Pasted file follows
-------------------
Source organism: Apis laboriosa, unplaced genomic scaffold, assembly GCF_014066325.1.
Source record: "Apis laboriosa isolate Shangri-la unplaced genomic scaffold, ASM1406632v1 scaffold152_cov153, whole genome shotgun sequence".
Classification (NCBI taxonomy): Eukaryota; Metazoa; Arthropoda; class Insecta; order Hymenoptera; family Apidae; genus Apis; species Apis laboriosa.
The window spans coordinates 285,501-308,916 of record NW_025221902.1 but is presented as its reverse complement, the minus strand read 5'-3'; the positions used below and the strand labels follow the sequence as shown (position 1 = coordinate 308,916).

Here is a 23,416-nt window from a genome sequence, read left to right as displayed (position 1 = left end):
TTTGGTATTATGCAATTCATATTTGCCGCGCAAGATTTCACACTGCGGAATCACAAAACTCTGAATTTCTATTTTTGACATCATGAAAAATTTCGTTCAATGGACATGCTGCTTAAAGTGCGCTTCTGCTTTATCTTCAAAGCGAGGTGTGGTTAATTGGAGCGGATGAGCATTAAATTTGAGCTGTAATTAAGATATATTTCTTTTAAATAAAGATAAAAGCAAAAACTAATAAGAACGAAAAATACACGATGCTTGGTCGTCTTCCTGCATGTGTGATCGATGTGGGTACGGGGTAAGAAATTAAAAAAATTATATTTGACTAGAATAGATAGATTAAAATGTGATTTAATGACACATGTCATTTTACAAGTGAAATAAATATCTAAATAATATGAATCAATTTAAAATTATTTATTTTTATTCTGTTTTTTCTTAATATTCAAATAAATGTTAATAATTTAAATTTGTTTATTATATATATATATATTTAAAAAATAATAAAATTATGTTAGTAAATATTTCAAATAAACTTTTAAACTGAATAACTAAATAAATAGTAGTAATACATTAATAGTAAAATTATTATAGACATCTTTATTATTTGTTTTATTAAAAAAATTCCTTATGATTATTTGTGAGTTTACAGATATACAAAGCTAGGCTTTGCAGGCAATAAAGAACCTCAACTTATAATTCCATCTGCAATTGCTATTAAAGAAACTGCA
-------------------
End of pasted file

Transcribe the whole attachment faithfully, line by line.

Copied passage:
Source organism: Apis laboriosa, unplaced genomic scaffold, assembly GCF_014066325.1.
Source record: "Apis laboriosa isolate Shangri-la unplaced genomic scaffold, ASM1406632v1 scaffold152_cov153, whole genome shotgun sequence".
Classification (NCBI taxonomy): Eukaryota; Metazoa; Arthropoda; class Insecta; order Hymenoptera; family Apidae; genus Apis; species Apis laboriosa.
The window spans coordinates 285,501-308,916 of record NW_025221902.1 but is presented as its reverse complement, the minus strand read 5'-3'; the positions used below and the strand labels follow the sequence as shown (position 1 = coordinate 308,916).

Here is a 23,416-nt window from a genome sequence, read left to right as displayed (position 1 = left end):
TTTGGTATTATGCAATTCATATTTGCCGCGCAAGATTTCACACTGCGGAATCACAAAACTCTGAATTTCTATTTTTGACATCATGAAAAATTTCGTTCAATGGACATGCTGCTTAAAGTGCGCTTCTGCTTTATCTTCAAAGCGAGGTGTGGTTAATTGGAGCGGATGAGCATTAAATTTGAGCTGTAATTAAGATATATTTCTTTTAAATAAAGATAAAAGCAAAAACTAATAAGAACGAAAAATACACGATGCTTGGTCGTCTTCCTGCATGTGTGATCGATGTGGGTACGGGGTAAGAAATTAAAAAAATTATATTTGACTAGAATAGATAGATTAAAATGTGATTTAATGACACATGTCATTTTACAAGTGAAATAAATATCTAAATAATATGAATCAATTTAAAATTATTTATTTTTATTCTGTTTTTTCTTAATATTCAAATAAATGTTAATAATTTAAATTTGTTTATTATATATATATATATTTAAAAAATAATAAAATTATGTTAGTAAATATTTCAAATAAACTTTTAAACTGAATAACTAAATAAATAGTAGTAATACATTAATAGTAAAATTATTATAGACATCTTTATTATTTGTTTTATTAAAAAAATTCCTTATGATTATTTGTGAGTTTACAGATATACAAAGCTAGGCTTTGCAGGCAATAAAGAACCTCAACTTATAATTCCATCTGCAATTGCTATTAAAGAAACTGCA